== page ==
Of course, there are exceptions to this rule. There are some celebrities for whom fame is just an inevitable byproduct of profound success in their field of choice—Elon Musk comes to mind—but I can’t help but be skeptical when people tell me that fame doesn’t factor into their decision to pursue an otherwise impractical artistic endeavor at all. Call me a cynic, but I find it much harder to believe that the tens of thousands of aspiring singer/songwriters on soundcloud truly believe that the world needs more acoustic ballads about love. It’s why I’ve grown to develop a strange admiration for the Kim Kardashians of the world. Sure, Kim may seem vapid and shallow when deliberating on how best to curate her brand, but at the very least she’s being intellectually honest.


The Elements of Procrastination

Before I delve into the topic of productivity, I want to say that it is an honour to be the first ever Never From Concentrate guest contributor. Shoutout to Rachit and Valentin for providing me with a platform to pontificate on profound subjects and for implicitly endorsing my pseudo-intellectual bullshit. Reading through the archives, it’s admirable to see how the two of you attempt to arrive at clear conclusions about ambiguous issues, particularly when it’s so easy to be a non-committal fence sitter and thereby seek validation from people on both sides of an argument (author’s note: sometimes my self-awareness is exhausting). I hope to be able to hold myself to the same standards as the two of you and use this opportunity to flesh out some concrete opinions. Here we go:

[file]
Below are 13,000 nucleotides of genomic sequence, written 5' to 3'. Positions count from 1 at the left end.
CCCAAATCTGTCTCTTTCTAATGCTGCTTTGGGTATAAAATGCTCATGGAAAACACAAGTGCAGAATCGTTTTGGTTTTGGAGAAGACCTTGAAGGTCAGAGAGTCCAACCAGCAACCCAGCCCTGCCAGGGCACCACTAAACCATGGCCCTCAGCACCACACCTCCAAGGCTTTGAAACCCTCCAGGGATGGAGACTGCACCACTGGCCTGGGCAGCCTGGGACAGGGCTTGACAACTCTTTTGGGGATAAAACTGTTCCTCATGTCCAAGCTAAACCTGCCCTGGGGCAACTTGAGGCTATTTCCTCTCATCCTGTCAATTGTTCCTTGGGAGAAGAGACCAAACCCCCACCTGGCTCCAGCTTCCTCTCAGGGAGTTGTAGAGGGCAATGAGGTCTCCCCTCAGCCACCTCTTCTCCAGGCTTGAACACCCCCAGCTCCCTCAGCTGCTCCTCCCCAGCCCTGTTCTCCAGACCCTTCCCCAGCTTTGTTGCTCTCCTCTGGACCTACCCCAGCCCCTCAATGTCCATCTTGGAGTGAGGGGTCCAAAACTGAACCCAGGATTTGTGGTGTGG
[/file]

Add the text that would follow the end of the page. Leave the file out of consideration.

Considering the name of this blog, I’d be remiss if I didn’t begin by sharing an anecdote about a Google Chrome extension I used to use called “Concentrate.” The conceit of the tool was relatively simple; I would enter the URLs of various websites that typically hindered my productivity, specify the length of time that I wanted these websites to be inaccessible for, and then try my hardest to be productive. Whenever I opened a new browser tab and my Pavlovian response kicked in—typically, this meant checking Twitter—my browser would redirect me to a screen that showed me a picture of an orange and said “Concentrate.” If I’m being nitpicky, I’d prefer if it showed me some sort of inspirational quote rather than just a picture of an Orange, but like, what is this, TechCrunch?

I don’t have any data to reinforce this, but my best guess is that procrastination is composed of two main elements: (1) an inability to delay instant gratification, and (2) a general lack of interest in a given task. In my case, the “Concentrate” extension helped me combat the former. It gave me an opportunity to regain my perspective and think, “It doesn’t matter if Andy Richter tweeted something funny about a topical internet subject, my exam is in eight hours and that’s objectively more important right now.” Eventually, I bought a smart phone and I once again succumbed to my utter lack of self-discipline.